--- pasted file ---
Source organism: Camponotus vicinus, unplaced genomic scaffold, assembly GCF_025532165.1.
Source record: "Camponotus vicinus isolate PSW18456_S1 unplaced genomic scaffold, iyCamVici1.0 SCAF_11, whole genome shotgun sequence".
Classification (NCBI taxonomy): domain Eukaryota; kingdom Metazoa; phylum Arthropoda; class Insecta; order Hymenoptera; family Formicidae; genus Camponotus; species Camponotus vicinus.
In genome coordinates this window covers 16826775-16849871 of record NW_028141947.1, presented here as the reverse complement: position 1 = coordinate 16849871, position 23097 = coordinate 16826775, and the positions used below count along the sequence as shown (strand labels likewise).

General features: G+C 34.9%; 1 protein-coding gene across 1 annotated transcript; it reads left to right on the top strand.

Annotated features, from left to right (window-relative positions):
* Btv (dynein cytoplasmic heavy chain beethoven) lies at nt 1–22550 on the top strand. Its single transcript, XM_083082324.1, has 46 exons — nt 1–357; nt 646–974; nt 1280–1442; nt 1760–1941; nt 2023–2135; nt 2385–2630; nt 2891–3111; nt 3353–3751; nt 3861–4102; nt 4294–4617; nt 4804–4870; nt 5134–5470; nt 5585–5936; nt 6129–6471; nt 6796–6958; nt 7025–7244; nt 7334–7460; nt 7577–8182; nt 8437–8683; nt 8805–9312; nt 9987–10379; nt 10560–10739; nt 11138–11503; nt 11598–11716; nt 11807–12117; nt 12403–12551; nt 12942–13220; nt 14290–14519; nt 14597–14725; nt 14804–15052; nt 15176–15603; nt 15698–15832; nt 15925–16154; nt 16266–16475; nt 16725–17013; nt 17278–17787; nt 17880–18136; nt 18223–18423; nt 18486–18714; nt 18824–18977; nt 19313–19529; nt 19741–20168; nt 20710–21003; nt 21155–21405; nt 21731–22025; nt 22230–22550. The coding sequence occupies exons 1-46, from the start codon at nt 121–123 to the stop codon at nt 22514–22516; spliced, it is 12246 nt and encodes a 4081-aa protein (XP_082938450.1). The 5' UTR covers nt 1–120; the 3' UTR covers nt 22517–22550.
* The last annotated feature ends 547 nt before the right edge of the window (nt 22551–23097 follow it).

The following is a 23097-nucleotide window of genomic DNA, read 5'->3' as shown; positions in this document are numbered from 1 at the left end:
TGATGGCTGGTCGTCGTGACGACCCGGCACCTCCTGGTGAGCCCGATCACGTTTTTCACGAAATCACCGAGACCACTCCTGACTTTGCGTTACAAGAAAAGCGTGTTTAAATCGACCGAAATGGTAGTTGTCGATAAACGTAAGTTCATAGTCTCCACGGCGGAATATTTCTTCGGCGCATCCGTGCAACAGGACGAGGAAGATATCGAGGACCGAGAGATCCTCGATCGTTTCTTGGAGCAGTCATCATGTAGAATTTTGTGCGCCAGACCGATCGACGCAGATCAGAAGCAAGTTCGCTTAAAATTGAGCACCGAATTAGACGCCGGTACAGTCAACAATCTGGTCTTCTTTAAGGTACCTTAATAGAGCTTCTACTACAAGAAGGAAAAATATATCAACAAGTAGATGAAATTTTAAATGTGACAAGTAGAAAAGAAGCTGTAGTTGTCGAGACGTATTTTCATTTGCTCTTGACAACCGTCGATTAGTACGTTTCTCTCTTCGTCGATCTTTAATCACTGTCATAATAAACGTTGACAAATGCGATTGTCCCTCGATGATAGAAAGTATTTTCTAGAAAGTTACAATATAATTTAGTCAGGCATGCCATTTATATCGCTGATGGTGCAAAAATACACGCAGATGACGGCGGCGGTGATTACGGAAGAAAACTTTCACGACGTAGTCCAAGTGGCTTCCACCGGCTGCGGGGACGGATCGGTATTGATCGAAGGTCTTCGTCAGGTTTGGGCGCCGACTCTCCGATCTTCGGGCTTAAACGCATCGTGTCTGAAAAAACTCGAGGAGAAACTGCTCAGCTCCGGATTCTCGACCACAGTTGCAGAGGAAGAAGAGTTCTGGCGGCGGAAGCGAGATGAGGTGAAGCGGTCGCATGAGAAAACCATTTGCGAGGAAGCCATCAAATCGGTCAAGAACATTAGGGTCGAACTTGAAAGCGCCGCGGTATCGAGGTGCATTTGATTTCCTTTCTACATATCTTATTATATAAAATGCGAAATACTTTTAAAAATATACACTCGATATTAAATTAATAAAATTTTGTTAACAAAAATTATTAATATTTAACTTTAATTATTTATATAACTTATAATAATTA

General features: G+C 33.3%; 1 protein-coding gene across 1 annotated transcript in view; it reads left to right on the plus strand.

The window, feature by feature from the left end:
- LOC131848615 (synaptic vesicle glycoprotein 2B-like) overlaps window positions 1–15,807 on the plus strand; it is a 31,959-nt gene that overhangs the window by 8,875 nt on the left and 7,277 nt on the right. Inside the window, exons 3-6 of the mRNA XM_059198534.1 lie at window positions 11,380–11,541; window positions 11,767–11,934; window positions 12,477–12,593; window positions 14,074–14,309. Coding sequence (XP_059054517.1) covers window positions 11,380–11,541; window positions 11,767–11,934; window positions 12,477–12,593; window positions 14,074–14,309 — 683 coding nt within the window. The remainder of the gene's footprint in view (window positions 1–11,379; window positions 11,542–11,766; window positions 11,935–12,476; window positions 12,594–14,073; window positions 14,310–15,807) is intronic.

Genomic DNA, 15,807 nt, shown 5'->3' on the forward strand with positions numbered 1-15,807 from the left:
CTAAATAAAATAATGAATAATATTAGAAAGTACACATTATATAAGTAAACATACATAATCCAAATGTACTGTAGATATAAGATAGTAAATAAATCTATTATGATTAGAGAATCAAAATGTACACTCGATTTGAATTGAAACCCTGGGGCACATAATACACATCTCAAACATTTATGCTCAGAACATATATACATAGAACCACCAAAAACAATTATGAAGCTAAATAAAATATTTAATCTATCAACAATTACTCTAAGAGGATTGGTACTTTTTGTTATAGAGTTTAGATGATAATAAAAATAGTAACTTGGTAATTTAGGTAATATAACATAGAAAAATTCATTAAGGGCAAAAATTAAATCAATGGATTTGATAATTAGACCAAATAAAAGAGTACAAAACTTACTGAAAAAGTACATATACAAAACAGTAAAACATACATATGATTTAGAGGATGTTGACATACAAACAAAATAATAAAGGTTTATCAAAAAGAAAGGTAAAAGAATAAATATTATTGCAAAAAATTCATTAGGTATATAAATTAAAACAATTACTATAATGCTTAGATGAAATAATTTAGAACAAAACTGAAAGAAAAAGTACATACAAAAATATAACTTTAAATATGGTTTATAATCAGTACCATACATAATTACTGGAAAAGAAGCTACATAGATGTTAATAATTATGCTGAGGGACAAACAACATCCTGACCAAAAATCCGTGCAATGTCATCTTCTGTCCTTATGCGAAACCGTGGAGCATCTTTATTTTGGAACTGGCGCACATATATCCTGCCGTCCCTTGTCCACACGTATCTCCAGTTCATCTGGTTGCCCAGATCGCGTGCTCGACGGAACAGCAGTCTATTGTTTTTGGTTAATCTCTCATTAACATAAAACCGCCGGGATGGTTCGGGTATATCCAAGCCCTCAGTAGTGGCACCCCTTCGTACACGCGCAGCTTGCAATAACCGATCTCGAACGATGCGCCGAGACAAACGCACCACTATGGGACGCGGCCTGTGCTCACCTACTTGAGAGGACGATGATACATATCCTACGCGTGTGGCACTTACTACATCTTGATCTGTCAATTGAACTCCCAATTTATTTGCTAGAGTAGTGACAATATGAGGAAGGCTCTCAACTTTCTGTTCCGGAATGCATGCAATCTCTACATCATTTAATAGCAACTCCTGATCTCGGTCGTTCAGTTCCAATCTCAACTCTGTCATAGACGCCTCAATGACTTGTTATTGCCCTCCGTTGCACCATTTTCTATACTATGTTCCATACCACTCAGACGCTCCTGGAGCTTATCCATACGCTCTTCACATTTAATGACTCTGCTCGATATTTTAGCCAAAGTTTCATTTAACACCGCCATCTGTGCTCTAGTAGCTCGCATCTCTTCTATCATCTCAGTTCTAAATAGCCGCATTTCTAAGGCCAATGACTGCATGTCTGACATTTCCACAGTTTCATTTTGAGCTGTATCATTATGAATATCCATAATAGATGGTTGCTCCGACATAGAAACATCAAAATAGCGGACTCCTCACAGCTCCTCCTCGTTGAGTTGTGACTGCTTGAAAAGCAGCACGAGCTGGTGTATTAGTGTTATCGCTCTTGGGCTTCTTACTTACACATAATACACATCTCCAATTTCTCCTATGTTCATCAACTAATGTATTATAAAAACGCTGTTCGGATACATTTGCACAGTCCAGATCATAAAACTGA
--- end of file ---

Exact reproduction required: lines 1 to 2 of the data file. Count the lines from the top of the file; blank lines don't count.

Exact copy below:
Source organism: Camponotus vicinus, unplaced genomic scaffold, assembly GCF_025532165.1.
Source record: "Camponotus vicinus isolate PSW18456_S1 unplaced genomic scaffold, iyCamVici1.0 SCAF_11, whole genome shotgun sequence".